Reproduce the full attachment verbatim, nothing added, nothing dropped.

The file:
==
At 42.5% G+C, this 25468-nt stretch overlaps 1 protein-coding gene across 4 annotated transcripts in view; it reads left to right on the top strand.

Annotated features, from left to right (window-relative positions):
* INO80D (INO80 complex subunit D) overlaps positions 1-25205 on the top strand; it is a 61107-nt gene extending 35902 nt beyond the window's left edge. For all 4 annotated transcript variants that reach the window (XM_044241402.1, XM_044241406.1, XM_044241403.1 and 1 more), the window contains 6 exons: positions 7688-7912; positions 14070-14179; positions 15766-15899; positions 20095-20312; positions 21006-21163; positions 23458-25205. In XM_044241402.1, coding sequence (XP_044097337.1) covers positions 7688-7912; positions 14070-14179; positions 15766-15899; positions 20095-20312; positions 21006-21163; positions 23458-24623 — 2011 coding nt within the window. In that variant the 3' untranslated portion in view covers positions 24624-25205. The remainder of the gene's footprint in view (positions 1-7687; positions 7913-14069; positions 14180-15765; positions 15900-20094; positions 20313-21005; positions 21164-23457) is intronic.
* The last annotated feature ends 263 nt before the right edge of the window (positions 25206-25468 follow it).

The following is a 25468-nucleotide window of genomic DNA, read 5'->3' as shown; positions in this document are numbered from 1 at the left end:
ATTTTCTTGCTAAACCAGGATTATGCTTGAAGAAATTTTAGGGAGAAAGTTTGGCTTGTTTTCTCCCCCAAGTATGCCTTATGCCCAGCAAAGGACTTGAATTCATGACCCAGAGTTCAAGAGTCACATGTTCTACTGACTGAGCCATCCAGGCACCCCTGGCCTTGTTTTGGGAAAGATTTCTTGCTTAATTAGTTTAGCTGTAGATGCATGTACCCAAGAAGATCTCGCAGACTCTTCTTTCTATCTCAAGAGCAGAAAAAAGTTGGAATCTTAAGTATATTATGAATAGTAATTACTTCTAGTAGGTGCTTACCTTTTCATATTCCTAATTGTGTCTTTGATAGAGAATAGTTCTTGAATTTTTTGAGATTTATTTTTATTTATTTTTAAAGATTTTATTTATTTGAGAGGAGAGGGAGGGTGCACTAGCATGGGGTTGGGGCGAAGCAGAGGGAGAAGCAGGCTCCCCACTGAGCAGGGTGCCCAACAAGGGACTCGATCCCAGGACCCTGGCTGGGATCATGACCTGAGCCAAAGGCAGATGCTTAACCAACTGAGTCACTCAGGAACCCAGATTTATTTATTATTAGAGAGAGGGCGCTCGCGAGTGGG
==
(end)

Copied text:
At 42.5% G+C, this 25468-nt stretch overlaps 1 protein-coding gene across 4 annotated transcripts in view; it reads left to right on the top strand.

Annotated features, from left to right (window-relative positions):
* INO80D (INO80 complex subunit D) overlaps positions 1-25205 on the top strand; it is a 61107-nt gene extending 35902 nt beyond the window's left edge. For all 4 annotated transcript variants that reach the window (XM_044241402.1, XM_044241406.1, XM_044241403.1 and 1 more), the window contains 6 exons: positions 7688-7912; positions 14070-14179; positions 15766-15899; positions 20095-20312; positions 21006-21163; positions 23458-25205. In XM_044241402.1, coding sequence (XP_044097337.1) covers positions 7688-7912; positions 14070-14179; positions 15766-15899; positions 20095-20312; positions 21006-21163; positions 23458-24623 — 2011 coding nt within the window. In that variant the 3' untranslated portion in view covers positions 24624-25205. The remainder of the gene's footprint in view (positions 1-7687; positions 7913-14069; positions 14180-15765; positions 15900-20094; positions 20313-21005; positions 21164-23457) is intronic.
* The last annotated feature ends 263 nt before the right edge of the window (positions 25206-25468 follow it).

The following is a 25468-nucleotide window of genomic DNA, read 5'->3' as shown; positions in this document are numbered from 1 at the left end:
ATTTTCTTGCTAAACCAGGATTATGCTTGAAGAAATTTTAGGGAGAAAGTTTGGCTTGTTTTCTCCCCCAAGTATGCCTTATGCCCAGCAAAGGACTTGAATTCATGACCCAGAGTTCAAGAGTCACATGTTCTACTGACTGAGCCATCCAGGCACCCCTGGCCTTGTTTTGGGAAAGATTTCTTGCTTAATTAGTTTAGCTGTAGATGCATGTACCCAAGAAGATCTCGCAGACTCTTCTTTCTATCTCAAGAGCAGAAAAAAGTTGGAATCTTAAGTATATTATGAATAGTAATTACTTCTAGTAGGTGCTTACCTTTTCATATTCCTAATTGTGTCTTTGATAGAGAATAGTTCTTGAATTTTTTGAGATTTATTTTTATTTATTTTTAAAGATTTTATTTATTTGAGAGGAGAGGGAGGGTGCACTAGCATGGGGTTGGGGCGAAGCAGAGGGAGAAGCAGGCTCCCCACTGAGCAGGGTGCCCAACAAGGGACTCGATCCCAGGACCCTGGCTGGGATCATGACCTGAGCCAAAGGCAGATGCTTAACCAACTGAGTCACTCAGGAACCCAGATTTATTTATTATTAGAGAGAGGGCGCTCGCGAGTGGG